Free Uber rides from Marquette for Shabbat

 

MILWAUKEE – Hillel Milwaukee holds a weekly Shabbat dinner in its building near University of Wisconsin – Milwaukee, a dinner for students from several Milwaukee-area colleges.

Anywhere from a few to about a dozen Marquette students will attend, but it’s a chilly wait for the city bus at night, back and forth from Hillel Milwaukee to Marquette. If the goal is to encourage attendance, that bus ride may not be the answer.

So it turns out the answer, initiated in October, is Uber. Hillel Milwaukee is offering free Uber rides to Marquette students headed for Shabbat at Hillel Milwaukee, 3053 N. Stowell Ave.

From left to right, Marquette University students Cami Rier, Anna Goldstein, Breanna West and Emily Shore chat in the school’s Jewish Student Union before heading over to Hillel Milwaukee for Shabbat. Feb. 3, 2017 photo by Rob Golub.

From left to right, Marquette University students Cami Rier, Anna Goldstein, Breanna West and Emily Shore chat in the school’s Jewish Student Union before heading over to Hillel Milwaukee for Shabbat. Feb. 3, 2017 photo by Rob Golub.

If you’re not familiar with Uber, it’s a cell phone app that allows users to request a ride, much like calling a taxi. But Uber estimates how long you have until pickup, you can follow where your ride is on a real-time map and your driver had better be nice and helpful, because you’ll be able to rate him.

Uber and other ride-hailing apps have transformed transportation among young people, particularly for those in urban centers like Milwaukee. Don’t feel badly if you’re from the floppy disk generation and you’re not familiar with Uber. According to a May 2016 Pew Research Center study, 28 percent of 18-to-29-year olds have used ride hailing. For Americans over 65, it’s 4 percent.

It was Marquette student Anna Goldstein who suggested that Hillel Milwaukee start the Uber program. She’s a senior and saw a need, “especially because the three of us who do have cars are graduating.” Usually, she’ll text with students to find out who is going and will arrange for some to pile into a car and others to pile into an Uber. They’ll often meet beforehand at the Marquette Center for Jewish Life.

The Center for Jewish Life is a space granted by the university to the Marquette University Jewish Student Union in April 2015. There’s no staff, just students who meet there sometimes, in a comfortable space with chairs, a couch and a few tables. One must sometimes navigate around a coatrack in the hallway to get there, and the sign on the door is an austere, computer-generated sheet of paper: “Center for Jewish Life.” But Goldstein notes the group has come a long way from when the Jewish Student Union was not actively engaging with Hillel Milwaukee and she was the only Marquette student showing up at Hillel Milwaukee events four years ago.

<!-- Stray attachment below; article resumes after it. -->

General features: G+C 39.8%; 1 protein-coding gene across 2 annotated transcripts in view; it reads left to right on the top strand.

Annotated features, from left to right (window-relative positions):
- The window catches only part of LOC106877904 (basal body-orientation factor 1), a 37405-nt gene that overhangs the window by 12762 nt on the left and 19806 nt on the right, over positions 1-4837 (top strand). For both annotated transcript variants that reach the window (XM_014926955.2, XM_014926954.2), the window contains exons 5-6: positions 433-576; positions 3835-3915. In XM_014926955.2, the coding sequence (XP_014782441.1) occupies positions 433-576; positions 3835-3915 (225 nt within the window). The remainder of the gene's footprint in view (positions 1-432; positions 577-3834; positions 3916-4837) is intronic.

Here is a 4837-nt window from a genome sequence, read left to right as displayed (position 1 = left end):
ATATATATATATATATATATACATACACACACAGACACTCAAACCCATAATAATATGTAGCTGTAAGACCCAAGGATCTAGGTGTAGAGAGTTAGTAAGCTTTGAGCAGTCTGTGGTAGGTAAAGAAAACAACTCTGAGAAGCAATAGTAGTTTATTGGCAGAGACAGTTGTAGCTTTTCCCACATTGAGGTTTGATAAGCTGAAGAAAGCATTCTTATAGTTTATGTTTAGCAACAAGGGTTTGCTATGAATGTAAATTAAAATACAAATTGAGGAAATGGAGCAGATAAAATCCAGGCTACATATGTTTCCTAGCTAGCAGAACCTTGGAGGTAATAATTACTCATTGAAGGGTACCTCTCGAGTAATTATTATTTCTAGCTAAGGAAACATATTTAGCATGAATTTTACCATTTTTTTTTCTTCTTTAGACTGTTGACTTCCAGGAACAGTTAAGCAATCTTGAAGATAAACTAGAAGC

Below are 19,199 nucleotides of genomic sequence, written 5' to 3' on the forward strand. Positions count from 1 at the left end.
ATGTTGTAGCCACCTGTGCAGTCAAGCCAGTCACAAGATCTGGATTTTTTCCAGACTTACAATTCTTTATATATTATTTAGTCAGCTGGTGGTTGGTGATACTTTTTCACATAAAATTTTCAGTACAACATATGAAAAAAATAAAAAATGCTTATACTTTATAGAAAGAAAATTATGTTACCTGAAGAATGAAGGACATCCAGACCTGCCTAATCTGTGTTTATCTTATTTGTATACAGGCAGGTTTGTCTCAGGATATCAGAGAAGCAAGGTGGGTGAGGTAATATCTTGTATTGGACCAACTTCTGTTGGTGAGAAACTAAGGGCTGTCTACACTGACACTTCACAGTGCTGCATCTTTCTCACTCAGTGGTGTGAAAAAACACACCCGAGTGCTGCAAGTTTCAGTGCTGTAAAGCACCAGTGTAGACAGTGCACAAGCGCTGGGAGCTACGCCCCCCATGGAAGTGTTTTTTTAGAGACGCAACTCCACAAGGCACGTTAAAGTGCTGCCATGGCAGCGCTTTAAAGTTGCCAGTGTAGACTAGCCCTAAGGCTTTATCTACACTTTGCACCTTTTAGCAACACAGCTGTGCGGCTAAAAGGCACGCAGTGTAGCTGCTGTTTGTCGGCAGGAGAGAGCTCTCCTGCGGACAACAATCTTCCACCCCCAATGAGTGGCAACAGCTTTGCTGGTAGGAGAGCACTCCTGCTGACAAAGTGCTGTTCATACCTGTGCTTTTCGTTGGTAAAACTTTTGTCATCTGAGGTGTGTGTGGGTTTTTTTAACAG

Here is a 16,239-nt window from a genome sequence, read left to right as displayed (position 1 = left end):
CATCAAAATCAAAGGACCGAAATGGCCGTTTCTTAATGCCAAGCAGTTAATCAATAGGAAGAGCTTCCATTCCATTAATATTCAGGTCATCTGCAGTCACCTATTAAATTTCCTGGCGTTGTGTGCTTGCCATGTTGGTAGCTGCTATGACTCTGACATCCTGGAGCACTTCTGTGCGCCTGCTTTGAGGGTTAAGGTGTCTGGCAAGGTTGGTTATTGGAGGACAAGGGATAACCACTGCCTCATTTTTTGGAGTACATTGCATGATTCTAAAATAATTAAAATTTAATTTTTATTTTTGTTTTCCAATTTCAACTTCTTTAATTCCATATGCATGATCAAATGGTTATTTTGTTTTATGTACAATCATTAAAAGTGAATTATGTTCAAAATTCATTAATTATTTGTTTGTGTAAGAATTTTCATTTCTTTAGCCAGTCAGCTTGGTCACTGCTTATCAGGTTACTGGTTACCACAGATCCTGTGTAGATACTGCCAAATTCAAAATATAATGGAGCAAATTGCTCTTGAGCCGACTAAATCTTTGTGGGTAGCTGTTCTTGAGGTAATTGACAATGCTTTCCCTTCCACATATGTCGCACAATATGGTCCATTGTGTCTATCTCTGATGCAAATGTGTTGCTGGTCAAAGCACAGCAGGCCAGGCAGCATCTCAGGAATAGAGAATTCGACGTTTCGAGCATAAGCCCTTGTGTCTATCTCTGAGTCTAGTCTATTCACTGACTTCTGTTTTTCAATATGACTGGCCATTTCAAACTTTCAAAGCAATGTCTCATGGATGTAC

Four young Jewish women gathered at the Center for Jewish Life on Friday, Feb. 3, 2017, just before leaving for Milwaukee Hillel’s Shabbat dinner and presentation by Holocaust survivors. They chit-chatted about life on campus, majors, plans after graduation and which of them live near one another.

They said they appreciated the Uber program. “It really shows the Marquette students that they’re welcome there as well,” said Cami Rier, 19, a freshman from Arlington Heights, Illinois. “That’s considerate of them to make sure we have a safe ride.”

Emily Shore, 19, of Rockford, Illinois, said Uber makes it “easier to get to Hillel than taking a bus.”

The bus is an obstacle, said Interim Executive Director Julie Schack of Hillel Milwaukee, who obtained funding for the Uber rides and more from local benefactor Louise Stein. “We want to make it as low barrier as we can.”

“Our staff was spending a lot of time picking up students and bringing them back,” Schack said.

“It’s important that we not let them down when they’re young adults and they’re looking for other young adults to socialize and hang out with,” said Stein, who made a major gift to support Uber rides, food and programming funds for local students. Stein said she wants to perpetuate the work of her husband, Gerald Stein, the local Jewish leader and philanthropist who died in May.

“I see what the Hillel settings can do for kids. The Hillels are very important for them,” she said. “It’s an arena where leadership can be developed. It’s like a stepping stone. It’s really the last one we get before they’re really fully young adults.”